IRS Discovers New Ways to Catch Cryptocurrency Tax Evaders

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The United States’ Internal Revenue Service (IRS) says that a recent meeting with other global tax authorities has given it much deeper insight into how to track those using cryptocurrency to avoid paying taxes. The meeting comes as part of a renewed effort from the IRS to clamp down on tax avoidance facilitated by digital currency.

Collectively known as the Joint Chiefs of Global Tax Enforcement, representatives of tax authorities from the US, UK, Australia, Canada, and the Netherlands shared their own experiences dealing with the issue of cryptocurrency tax avoidance at the recent forum. The IRS now believes it is more equipped than previously to go after those attempting to hide from the taxman under the guise of cryptocurrency.

“Dozens” of Suspects

The authority claims to have identified “dozens” of suspects thanks to its new knowledge. Bloomberg cites special agent at the IRS’s Criminal Investigations office Ryan Korner. He commented the following on the meeting:

“We have tools in place that we didn’t have six months or a year ago.”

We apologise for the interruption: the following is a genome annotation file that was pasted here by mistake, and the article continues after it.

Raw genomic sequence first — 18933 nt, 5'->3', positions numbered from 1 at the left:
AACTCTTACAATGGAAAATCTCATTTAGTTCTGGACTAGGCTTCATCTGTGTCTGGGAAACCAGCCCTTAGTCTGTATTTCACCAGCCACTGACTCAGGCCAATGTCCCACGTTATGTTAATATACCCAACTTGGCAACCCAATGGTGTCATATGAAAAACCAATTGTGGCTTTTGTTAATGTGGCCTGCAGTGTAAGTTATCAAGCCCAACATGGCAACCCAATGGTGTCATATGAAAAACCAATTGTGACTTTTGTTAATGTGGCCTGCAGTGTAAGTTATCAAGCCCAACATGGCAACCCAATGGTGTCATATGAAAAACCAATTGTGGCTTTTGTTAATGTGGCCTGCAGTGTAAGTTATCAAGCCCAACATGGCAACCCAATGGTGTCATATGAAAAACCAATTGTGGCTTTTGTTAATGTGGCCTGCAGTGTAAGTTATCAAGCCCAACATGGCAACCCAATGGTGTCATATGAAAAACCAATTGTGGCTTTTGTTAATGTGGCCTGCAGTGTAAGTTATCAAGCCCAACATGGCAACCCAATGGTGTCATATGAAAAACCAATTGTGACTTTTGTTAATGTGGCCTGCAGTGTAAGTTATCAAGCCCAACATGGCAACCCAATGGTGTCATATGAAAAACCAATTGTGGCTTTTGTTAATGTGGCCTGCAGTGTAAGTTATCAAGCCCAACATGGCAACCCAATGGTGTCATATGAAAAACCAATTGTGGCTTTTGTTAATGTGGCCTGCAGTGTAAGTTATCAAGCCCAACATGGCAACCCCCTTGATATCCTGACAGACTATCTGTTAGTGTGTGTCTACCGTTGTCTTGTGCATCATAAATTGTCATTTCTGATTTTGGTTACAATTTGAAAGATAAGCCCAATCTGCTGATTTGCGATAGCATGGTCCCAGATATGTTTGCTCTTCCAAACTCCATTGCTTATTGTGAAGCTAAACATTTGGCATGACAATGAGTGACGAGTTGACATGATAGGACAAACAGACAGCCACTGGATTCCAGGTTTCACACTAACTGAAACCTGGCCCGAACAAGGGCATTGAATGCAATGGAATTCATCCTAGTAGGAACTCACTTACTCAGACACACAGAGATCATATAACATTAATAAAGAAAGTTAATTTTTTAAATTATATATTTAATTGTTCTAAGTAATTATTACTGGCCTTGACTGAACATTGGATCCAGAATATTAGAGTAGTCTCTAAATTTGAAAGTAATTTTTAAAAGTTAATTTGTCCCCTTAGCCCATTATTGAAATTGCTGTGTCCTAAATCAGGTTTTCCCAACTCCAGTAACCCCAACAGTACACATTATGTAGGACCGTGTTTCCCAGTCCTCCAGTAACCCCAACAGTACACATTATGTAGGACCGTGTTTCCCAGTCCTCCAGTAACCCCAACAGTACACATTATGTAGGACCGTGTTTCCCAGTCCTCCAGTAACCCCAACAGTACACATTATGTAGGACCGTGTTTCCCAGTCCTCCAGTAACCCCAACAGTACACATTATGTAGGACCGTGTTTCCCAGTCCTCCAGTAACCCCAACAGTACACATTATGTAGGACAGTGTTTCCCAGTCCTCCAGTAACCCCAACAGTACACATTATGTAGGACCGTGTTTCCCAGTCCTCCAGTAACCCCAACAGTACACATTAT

He added that the new information gleaned from the IRS’s overseas partners has allowed it to track suspects connected with previous cases. The expanded data set at the meeting reportedly allows for a much greater level of scrutiny into criminal money flows.

dark web

In a statement following the meeting, the joint chiefs wrote:

“Tax fraud is not a new crime, but the sophistication with which criminals commit tax fraud has significantly increased through cyber-related activities in recent years.”

The meeting is the latest in a series of efforts to ensure that cryptocurrency users are paying tax. Earlier this year, the US tax agency sent more than 10,000 letters to individuals, warning that their activities with digital currencies might be considered taxable.

IRS Regulatory Changes

Last month, BeInCrypto reported on amendments to one of the IRS’s taxation reporting documents. Form 1040 now asks if “at anytime during 2019 did you received, sell, send, exchanged or otherwise acquire any financial interest in any virtual currency”.

IRS

The US tax authority also issued further guidance on how it expects cryptocurrency users to report their tax. The previous lack of clarity led to great confusion and likely contributed to the overall lack of tax reporting that now concerns the IRS.

Even more recently, sources suggested that the agency has plans to send out another batch of the letters it sent this summer.


Images courtesy of Twitter, Shutterstock.


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